According to Chloe Colliver, head of the digital research unit at the ISD think tank, the perceived political biases must be analysed on two fronts: the algorithms at the heart of social media firms and the people shaping the decisions.
There is not enough data, she says, to suggest the codes that determine which posts get flagged as egregious are inherently biased, though she recommends creating a sandbox in which these alogrithms can be tested.
But things get more complicated when it comes to decision makers. “If you look at individual decisions being made on political leaders, the response by companies has overwhelmingly been sporadic and patchy across the political spectrum,” Colliver says.
It is a perceived issue that Trump has highlighted frequently, with his supporters often singling out individuals for alleged bias.
The latest target is Yoel Roth, Twitter’s head of site integrity. In recent days, Roth has received death threats after social media users uncovered posts he sent criticising the president.
“From their bogus ‘fact check’ of @realDonaldTrump to their ‘head of site integrity’ displaying his clear hatred towards Republicans, Twitter’s blatant bias has gone too far,” tweeted Republican National Chairman Chair Ronna McDaniel.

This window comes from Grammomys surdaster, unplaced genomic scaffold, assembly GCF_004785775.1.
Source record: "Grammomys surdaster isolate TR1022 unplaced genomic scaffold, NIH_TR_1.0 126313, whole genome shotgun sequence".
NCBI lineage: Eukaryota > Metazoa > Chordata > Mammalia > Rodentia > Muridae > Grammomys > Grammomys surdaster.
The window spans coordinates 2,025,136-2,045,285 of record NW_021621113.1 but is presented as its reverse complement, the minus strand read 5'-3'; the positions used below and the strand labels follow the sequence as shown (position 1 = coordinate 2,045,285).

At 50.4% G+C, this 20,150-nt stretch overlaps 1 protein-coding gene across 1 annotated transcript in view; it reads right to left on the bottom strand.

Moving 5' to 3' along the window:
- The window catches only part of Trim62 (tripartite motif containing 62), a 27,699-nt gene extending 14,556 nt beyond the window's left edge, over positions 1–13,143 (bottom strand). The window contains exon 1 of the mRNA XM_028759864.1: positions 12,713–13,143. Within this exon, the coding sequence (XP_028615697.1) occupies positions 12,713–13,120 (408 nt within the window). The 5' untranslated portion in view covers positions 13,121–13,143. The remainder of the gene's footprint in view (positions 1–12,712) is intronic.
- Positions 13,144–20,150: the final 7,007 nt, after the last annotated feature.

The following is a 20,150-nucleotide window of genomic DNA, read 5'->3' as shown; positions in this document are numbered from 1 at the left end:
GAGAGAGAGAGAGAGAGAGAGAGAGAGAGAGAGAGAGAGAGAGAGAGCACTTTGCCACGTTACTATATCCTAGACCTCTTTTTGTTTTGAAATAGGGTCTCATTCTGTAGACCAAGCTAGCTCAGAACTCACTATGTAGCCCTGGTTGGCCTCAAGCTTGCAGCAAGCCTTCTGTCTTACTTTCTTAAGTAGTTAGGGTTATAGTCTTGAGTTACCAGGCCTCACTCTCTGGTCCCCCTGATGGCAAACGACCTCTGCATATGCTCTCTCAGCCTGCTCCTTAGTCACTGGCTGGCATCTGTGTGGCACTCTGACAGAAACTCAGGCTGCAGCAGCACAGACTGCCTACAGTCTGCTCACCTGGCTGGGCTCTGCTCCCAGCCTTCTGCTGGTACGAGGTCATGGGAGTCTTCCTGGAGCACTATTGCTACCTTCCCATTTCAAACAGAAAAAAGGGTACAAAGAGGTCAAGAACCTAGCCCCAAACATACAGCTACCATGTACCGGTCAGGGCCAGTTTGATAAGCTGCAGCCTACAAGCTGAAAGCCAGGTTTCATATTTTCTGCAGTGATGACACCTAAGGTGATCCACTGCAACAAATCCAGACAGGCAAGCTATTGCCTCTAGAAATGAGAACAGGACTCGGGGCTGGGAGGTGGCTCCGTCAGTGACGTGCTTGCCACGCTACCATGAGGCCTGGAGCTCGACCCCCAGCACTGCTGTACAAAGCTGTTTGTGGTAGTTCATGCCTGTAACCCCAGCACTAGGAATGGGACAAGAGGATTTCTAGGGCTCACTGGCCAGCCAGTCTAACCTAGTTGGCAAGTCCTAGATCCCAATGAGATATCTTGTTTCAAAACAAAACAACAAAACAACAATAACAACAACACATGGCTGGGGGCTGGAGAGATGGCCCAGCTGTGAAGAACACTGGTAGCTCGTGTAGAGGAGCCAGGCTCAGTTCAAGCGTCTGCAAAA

This isn’t a new accusation. Last year the White House unveiled a “Tech Bias Reporting tool” meant primarily to highlight cases in which conservatives believed they were being silenced
A year before that, non-profit firm Freedom Watch filed a lawsuit that accused the likes of Twitter, Google and Facebook of favouring liberal voices.
The two-year legal battle ended in failure this week after the claims were dismissed. Despite the loss, many other allegations of liberal bias remain.
US senator Josh Hawley called a conservative-led review of alleged bias at Facebook a “smokescreen” after the report concluded that it had found no evidence of bias inside the company.